Hydrogen: a practical solution to real energy problems
We need to decarbonise - but how? Here, we present the case for hydrogen, explaining the huge latent potential in hydrogen as a part of our future energy systems.
Global warming is creating a growing need to decarbonise: we need to reduce the harmful carbon emissions associated with our current energy systems by creating renewable energy alternatives. Fundamentally, the world is not short of renewable energy. For example, a solar array in the Sahara half the size of a large Australian sheep farm (6,200 km2) would be enough to cover all of the United Kingdom’s existing energy needs.
However, the delivery of new energy systems to the point of use requires complex, integrated energy vectors, as well as storage and other solutions to decarbonise. All of these are vital, if we are to meet stringent international targets set for the year 2050. A successful transition depends in part on a number of energy vectors that exist today, such as electricity, methane, or hydrogen – which we’ll dive into here.
Like methane, hydrogen is flammable and colourless. Unlike methane, it is biologically inert and burns to water, without damaging emissions. One exciting application area for which hydrogen is being explored is the conversion of some gas networks to hydrogen on a localised and national basis. The goal is to decarbonise and provide energy solutions to current users of natural gas – including industry, commerce and domestic sectors.
Once these hydrogen network configurations exist, transportation networks in which the hydrogen passes through re-fuelling systems will become a reality. These can be used for displacing expensive, bottled storage of hydrogen or electrolysis at point of use. The idea is conceptually simple, and the technologies are largely ready and available today.
In domestic heating, the well-known interseasonal variations in energy demand between existing methane gas networks and electricity grids create multiple challenges. Within the UK, circa 30% of emissions are derived from such domestic heating. Equally, in locations such as the Netherlands, where existing methane supplies are at risk, hydrogen offers an elegant alternative to today’s energy systems.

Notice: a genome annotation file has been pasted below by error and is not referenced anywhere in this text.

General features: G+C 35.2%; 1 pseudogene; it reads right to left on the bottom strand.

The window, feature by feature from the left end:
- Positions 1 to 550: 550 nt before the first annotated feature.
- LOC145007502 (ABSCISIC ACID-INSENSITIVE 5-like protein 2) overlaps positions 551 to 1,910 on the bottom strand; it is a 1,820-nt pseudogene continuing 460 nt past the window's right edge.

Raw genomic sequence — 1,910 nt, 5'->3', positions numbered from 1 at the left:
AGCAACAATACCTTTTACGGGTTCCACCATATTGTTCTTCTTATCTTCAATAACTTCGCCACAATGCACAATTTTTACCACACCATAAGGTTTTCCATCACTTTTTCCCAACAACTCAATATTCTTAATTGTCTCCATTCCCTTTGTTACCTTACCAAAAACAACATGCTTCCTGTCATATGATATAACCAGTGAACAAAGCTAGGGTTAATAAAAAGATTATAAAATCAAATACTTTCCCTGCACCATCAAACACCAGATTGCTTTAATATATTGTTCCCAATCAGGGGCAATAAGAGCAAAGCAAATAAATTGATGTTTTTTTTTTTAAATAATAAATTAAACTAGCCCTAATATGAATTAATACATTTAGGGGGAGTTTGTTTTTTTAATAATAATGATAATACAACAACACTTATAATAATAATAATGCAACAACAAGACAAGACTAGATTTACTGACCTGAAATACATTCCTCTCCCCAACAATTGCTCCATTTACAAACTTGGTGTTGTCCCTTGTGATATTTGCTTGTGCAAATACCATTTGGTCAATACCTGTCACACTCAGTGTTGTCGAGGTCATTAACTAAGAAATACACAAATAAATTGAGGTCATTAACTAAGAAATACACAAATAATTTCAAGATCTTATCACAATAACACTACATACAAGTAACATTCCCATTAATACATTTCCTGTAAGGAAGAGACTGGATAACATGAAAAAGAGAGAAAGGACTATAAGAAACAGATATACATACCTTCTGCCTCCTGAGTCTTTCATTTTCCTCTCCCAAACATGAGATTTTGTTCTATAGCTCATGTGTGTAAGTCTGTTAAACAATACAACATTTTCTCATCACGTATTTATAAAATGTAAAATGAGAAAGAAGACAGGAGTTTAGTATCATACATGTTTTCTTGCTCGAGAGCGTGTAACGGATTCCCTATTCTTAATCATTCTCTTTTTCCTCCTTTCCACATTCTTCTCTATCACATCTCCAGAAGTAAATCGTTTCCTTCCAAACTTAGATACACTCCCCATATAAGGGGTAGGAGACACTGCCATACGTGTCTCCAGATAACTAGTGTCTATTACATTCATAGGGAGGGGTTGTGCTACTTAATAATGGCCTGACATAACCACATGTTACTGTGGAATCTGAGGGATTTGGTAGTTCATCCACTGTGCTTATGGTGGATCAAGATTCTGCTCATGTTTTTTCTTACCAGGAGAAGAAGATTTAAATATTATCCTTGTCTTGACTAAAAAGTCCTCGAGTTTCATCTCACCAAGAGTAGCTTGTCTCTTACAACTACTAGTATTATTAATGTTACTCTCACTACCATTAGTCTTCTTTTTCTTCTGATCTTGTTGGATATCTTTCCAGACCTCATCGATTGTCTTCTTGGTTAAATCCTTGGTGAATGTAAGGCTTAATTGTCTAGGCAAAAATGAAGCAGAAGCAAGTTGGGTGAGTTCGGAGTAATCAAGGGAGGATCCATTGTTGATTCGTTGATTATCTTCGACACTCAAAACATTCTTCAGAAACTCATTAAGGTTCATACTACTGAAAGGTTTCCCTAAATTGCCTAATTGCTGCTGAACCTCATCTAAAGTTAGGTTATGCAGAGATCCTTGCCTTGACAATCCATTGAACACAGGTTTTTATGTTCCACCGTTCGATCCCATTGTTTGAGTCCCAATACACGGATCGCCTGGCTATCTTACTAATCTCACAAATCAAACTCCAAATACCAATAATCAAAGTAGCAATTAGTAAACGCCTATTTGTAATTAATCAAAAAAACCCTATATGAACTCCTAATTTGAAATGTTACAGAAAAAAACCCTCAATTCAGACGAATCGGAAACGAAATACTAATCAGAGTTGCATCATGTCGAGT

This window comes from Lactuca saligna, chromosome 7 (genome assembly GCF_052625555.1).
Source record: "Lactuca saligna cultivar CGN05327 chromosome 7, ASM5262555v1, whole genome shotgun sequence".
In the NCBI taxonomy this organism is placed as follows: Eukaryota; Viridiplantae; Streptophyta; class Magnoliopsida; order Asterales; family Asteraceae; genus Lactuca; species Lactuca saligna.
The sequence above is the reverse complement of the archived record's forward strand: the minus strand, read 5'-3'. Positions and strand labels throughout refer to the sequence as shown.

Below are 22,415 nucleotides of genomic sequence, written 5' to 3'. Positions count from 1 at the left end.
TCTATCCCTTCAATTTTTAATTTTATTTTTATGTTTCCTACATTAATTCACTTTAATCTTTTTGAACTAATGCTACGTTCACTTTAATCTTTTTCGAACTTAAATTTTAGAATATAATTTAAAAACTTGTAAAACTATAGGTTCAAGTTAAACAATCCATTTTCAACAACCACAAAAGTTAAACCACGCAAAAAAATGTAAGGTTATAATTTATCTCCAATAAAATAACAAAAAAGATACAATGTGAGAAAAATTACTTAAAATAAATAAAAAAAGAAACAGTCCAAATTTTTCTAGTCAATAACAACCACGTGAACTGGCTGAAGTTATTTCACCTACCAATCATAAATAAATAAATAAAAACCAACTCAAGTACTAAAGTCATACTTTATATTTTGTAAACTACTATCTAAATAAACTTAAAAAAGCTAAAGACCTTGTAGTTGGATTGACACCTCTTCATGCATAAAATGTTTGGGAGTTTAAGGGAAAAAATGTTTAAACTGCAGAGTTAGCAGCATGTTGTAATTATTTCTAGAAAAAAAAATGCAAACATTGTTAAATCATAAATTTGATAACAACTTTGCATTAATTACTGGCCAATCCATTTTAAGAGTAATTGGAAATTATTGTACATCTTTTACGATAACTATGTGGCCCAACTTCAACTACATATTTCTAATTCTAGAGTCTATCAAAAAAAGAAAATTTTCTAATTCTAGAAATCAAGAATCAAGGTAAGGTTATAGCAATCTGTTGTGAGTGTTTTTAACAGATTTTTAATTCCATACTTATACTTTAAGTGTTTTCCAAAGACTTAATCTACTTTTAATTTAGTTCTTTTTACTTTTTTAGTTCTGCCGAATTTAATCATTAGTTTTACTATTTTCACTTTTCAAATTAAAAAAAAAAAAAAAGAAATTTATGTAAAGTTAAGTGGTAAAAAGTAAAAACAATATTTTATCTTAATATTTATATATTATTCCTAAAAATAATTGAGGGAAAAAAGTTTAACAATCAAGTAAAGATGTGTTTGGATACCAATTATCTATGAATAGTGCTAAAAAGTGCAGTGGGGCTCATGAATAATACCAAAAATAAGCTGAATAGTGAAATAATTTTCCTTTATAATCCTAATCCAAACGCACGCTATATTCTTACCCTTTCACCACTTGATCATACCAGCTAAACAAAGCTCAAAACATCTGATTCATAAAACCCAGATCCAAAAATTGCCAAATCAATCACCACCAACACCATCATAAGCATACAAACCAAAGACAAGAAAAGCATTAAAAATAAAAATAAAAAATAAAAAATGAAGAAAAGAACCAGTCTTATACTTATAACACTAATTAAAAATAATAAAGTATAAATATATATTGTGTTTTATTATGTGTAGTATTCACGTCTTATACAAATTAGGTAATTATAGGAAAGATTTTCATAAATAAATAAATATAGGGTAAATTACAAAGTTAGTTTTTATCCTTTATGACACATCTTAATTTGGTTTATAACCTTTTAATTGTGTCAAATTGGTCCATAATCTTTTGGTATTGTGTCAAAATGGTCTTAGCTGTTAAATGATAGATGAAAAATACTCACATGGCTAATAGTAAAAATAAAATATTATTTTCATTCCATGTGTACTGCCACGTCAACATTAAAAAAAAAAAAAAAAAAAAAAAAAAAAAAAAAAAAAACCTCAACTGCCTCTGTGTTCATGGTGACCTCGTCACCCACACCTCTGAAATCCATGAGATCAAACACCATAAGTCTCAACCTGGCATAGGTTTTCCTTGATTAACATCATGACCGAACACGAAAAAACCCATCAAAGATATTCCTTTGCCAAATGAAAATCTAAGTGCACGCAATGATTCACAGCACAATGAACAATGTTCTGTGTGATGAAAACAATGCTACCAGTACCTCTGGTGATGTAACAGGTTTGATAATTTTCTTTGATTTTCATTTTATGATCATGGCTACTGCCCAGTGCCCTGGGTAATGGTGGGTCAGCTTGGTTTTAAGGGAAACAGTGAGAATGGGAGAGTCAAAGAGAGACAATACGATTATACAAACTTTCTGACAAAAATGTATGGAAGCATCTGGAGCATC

Hydrogen at the point of use creates zero carbon emissions. This means using hydrogen in existing gas networks would reduce heating emissions to simply the by-product of water. Hydrogen vehicles are available today, yet suffer from the lack of an economic infrastructure, with the appropriate purity of hydrogen gas to support fuel cells. Hydrogen networks, with gas scrubbing technologies, will enable fuel cell infrastructures to be generated overnight. When compared to the equivalent cost per mile of electrical infrastructure, hydrogen delivered through the existing gas network is a far cheaper decarbonisation method – and the infrastructure is already there.
Attractive costs across the supply chain
Across the supply chain, the cost to produce, transport, store, distribute and use hydrogen is attractive compared to alternatives.
The hydrogen landscape.
Production of hydrogen comes principally from two sources:
- Steam Methane Forming (SMR), which requires CCS (Carbon Capture and Storage) at scale in support of the process.
- Electrolysis from renewable sources, with typical efficiencies of circa 80%.
Low-pressure hydrogen (85 barg) will require slightly larger pipes and increased complexity in compressor stations, yet the cost is extremely low compared to that of the alternatives, and the transport properties of hydrogen are broadly similar to those of natural gas. The transport cost of hydrogen vs electricity vs district heating may be considered broadly in the ratio 1:7:49.